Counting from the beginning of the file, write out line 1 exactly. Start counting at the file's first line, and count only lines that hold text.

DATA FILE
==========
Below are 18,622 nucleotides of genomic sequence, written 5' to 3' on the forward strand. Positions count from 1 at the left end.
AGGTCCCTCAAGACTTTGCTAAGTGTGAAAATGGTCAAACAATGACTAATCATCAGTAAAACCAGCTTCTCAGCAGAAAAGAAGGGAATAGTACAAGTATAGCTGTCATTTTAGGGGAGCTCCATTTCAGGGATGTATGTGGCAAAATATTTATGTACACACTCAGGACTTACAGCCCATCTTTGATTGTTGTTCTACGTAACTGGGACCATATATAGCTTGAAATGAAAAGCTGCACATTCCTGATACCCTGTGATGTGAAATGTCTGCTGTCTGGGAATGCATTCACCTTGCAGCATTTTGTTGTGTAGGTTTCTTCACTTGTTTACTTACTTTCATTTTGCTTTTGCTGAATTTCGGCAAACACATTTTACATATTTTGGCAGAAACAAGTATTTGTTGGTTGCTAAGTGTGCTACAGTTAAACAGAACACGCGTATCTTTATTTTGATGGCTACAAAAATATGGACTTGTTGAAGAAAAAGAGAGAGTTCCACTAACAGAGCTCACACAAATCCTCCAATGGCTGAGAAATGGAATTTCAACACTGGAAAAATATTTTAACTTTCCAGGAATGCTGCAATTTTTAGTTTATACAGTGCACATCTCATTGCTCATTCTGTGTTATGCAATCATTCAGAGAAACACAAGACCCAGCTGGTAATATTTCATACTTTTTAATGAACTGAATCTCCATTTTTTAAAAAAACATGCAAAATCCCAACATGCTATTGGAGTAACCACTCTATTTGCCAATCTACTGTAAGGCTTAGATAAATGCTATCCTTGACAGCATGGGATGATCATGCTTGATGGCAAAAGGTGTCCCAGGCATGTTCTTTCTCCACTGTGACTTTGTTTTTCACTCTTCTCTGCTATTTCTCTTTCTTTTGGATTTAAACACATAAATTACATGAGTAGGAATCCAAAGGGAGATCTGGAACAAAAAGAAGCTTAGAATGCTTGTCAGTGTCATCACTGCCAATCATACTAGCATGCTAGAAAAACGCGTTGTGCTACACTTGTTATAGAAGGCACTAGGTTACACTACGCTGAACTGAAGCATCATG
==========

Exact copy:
Below are 18,622 nucleotides of genomic sequence, written 5' to 3' on the forward strand. Positions count from 1 at the left end.